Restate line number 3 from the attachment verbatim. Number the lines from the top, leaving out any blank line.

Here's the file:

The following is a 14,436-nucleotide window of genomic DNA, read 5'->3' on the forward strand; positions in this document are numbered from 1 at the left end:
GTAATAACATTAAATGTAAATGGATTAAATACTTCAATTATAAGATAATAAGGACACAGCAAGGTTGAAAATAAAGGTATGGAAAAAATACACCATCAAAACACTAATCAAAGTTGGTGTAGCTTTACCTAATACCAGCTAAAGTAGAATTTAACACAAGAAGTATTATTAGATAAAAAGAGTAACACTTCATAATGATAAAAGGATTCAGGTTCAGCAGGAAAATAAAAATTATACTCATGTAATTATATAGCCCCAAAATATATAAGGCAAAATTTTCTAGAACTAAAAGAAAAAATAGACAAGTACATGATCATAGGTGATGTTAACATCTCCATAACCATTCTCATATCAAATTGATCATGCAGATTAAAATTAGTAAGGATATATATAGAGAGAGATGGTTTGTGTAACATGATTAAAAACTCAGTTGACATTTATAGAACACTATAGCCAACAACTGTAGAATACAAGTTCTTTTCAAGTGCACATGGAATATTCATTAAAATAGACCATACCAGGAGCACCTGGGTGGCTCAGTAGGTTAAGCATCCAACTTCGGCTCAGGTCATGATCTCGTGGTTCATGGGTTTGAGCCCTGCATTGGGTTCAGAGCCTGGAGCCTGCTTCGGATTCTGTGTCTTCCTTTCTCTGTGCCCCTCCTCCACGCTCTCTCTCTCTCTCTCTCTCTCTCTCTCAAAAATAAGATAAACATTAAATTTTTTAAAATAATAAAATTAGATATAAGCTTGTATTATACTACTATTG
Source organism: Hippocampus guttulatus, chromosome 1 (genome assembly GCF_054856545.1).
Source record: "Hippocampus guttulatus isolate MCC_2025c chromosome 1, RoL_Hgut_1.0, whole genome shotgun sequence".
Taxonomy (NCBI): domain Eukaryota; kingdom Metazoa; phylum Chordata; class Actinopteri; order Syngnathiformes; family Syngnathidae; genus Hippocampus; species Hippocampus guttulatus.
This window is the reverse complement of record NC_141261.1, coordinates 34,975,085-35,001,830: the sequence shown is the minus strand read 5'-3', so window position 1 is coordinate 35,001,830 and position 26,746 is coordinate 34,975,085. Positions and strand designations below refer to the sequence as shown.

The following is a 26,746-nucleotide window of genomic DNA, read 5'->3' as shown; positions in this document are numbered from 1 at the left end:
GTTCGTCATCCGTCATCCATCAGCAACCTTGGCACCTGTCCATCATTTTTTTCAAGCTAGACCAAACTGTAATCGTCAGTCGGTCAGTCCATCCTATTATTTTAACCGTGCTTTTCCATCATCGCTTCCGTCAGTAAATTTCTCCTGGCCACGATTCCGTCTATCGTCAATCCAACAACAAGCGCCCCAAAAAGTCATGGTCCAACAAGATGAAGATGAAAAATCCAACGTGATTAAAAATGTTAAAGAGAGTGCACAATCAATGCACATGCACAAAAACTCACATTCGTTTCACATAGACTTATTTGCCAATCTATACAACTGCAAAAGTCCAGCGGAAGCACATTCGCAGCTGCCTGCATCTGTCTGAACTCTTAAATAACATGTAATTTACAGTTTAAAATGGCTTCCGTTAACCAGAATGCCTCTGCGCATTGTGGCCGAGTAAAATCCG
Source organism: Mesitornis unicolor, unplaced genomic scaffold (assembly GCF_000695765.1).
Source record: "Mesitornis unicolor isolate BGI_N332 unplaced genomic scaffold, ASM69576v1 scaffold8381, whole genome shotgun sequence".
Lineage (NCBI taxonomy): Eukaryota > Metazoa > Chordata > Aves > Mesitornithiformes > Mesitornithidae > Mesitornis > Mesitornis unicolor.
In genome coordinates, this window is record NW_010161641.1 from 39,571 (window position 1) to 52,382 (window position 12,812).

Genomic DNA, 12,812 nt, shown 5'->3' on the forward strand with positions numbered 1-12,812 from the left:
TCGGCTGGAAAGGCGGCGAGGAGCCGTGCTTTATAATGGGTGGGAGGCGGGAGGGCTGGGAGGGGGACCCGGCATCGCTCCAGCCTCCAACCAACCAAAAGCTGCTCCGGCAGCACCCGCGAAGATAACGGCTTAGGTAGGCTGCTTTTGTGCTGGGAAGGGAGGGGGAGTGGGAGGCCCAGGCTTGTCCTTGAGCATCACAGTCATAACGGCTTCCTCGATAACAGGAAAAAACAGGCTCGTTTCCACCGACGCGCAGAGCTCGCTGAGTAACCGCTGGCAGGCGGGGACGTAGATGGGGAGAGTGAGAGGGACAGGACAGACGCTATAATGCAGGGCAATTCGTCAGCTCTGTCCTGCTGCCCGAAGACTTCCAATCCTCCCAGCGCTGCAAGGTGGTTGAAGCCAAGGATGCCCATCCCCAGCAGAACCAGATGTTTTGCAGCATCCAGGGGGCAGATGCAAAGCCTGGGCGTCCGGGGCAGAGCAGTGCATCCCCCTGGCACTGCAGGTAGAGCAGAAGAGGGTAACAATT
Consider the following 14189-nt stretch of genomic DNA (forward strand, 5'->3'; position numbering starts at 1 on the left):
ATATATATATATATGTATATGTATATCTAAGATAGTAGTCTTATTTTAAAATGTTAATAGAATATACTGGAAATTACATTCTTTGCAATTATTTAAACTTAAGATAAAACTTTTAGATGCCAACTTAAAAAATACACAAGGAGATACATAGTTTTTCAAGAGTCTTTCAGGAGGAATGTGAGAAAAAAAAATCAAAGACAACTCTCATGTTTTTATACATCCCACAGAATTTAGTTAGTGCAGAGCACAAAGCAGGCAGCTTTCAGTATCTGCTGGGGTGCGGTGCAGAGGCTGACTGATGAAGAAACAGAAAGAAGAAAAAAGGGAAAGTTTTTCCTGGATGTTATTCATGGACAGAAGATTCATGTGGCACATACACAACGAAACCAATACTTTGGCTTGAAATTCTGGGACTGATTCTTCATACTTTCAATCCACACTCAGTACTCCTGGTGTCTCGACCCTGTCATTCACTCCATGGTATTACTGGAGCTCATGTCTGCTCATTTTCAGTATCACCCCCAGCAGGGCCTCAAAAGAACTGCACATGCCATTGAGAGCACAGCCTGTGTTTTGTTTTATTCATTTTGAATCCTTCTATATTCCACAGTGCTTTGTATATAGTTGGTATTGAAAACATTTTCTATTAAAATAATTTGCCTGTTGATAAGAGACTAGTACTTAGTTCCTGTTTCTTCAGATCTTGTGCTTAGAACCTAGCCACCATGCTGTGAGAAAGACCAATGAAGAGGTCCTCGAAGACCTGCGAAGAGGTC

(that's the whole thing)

Source organism: Hippocampus guttulatus, chromosome 1 (genome assembly GCF_054856545.1).